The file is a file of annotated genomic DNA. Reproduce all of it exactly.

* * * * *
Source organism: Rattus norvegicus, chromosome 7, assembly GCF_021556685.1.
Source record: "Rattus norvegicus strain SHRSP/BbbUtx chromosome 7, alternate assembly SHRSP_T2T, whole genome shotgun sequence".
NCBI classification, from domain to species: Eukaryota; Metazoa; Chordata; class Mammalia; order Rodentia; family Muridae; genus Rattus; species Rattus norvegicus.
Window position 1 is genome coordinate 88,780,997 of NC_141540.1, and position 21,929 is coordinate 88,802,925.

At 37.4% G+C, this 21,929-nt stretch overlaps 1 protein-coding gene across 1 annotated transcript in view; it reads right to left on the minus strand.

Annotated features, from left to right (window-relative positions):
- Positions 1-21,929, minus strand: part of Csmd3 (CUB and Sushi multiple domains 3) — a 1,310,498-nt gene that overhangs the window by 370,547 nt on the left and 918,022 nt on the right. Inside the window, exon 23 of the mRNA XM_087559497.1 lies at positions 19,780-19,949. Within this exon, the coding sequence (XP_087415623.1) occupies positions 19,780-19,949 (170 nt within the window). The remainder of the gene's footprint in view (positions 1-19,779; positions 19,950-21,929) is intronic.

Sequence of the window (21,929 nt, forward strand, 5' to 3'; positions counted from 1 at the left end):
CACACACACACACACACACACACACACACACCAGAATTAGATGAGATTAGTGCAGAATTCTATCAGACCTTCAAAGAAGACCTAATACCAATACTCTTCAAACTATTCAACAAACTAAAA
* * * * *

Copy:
Source organism: Rattus norvegicus, chromosome 7, assembly GCF_021556685.1.
Source record: "Rattus norvegicus strain SHRSP/BbbUtx chromosome 7, alternate assembly SHRSP_T2T, whole genome shotgun sequence".
NCBI classification, from domain to species: Eukaryota; Metazoa; Chordata; class Mammalia; order Rodentia; family Muridae; genus Rattus; species Rattus norvegicus.
Window position 1 is genome coordinate 88,780,997 of NC_141540.1, and position 21,929 is coordinate 88,802,925.

At 37.4% G+C, this 21,929-nt stretch overlaps 1 protein-coding gene across 1 annotated transcript in view; it reads right to left on the minus strand.

Annotated features, from left to right (window-relative positions):
- Positions 1-21,929, minus strand: part of Csmd3 (CUB and Sushi multiple domains 3) — a 1,310,498-nt gene that overhangs the window by 370,547 nt on the left and 918,022 nt on the right. Inside the window, exon 23 of the mRNA XM_087559497.1 lies at positions 19,780-19,949. Within this exon, the coding sequence (XP_087415623.1) occupies positions 19,780-19,949 (170 nt within the window). The remainder of the gene's footprint in view (positions 1-19,779; positions 19,950-21,929) is intronic.

Sequence of the window (21,929 nt, forward strand, 5' to 3'; positions counted from 1 at the left end):
CACACACACACACACACACACACACACACACCAGAATTAGATGAGATTAGTGCAGAATTCTATCAGACCTTCAAAGAAGACCTAATACCAATACTCTTCAAACTATTCAACAAACTAAAA